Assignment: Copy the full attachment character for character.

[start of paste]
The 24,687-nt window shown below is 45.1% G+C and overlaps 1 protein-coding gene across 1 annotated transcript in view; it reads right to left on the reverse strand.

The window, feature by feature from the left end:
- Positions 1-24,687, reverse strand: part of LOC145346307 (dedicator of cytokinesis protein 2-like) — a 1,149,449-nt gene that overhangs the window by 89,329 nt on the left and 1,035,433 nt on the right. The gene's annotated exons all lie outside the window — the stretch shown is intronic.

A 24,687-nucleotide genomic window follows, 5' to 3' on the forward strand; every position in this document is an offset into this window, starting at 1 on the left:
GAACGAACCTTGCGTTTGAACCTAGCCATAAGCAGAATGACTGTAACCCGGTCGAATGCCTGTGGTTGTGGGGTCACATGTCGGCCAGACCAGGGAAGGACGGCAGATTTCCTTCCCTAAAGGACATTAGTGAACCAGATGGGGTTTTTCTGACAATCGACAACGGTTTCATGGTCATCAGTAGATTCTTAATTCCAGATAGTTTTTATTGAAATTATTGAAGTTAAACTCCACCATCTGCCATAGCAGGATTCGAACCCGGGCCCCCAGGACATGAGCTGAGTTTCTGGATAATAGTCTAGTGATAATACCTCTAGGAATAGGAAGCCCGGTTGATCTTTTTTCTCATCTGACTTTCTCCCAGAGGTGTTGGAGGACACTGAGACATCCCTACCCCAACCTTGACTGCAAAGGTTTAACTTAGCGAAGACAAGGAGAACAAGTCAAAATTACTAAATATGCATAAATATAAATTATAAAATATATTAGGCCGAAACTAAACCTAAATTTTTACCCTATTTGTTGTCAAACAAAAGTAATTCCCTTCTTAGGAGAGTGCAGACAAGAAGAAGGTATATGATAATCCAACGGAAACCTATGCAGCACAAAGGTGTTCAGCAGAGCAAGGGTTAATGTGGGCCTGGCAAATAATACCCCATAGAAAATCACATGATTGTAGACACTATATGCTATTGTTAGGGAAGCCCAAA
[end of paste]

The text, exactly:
The 24,687-nt window shown below is 45.1% G+C and overlaps 1 protein-coding gene across 1 annotated transcript in view; it reads right to left on the reverse strand.

The window, feature by feature from the left end:
- Positions 1-24,687, reverse strand: part of LOC145346307 (dedicator of cytokinesis protein 2-like) — a 1,149,449-nt gene that overhangs the window by 89,329 nt on the left and 1,035,433 nt on the right. The gene's annotated exons all lie outside the window — the stretch shown is intronic.

A 24,687-nucleotide genomic window follows, 5' to 3' on the forward strand; every position in this document is an offset into this window, starting at 1 on the left:
GAACGAACCTTGCGTTTGAACCTAGCCATAAGCAGAATGACTGTAACCCGGTCGAATGCCTGTGGTTGTGGGGTCACATGTCGGCCAGACCAGGGAAGGACGGCAGATTTCCTTCCCTAAAGGACATTAGTGAACCAGATGGGGTTTTTCTGACAATCGACAACGGTTTCATGGTCATCAGTAGATTCTTAATTCCAGATAGTTTTTATTGAAATTATTGAAGTTAAACTCCACCATCTGCCATAGCAGGATTCGAACCCGGGCCCCCAGGACATGAGCTGAGTTTCTGGATAATAGTCTAGTGATAATACCTCTAGGAATAGGAAGCCCGGTTGATCTTTTTTCTCATCTGACTTTCTCCCAGAGGTGTTGGAGGACACTGAGACATCCCTACCCCAACCTTGACTGCAAAGGTTTAACTTAGCGAAGACAAGGAGAACAAGTCAAAATTACTAAATATGCATAAATATAAATTATAAAATATATTAGGCCGAAACTAAACCTAAATTTTTACCCTATTTGTTGTCAAACAAAAGTAATTCCCTTCTTAGGAGAGTGCAGACAAGAAGAAGGTATATGATAATCCAACGGAAACCTATGCAGCACAAAGGTGTTCAGCAGAGCAAGGGTTAATGTGGGCCTGGCAAATAATACCCCATAGAAAATCACATGATTGTAGACACTATATGCTATTGTTAGGGAAGCCCAAA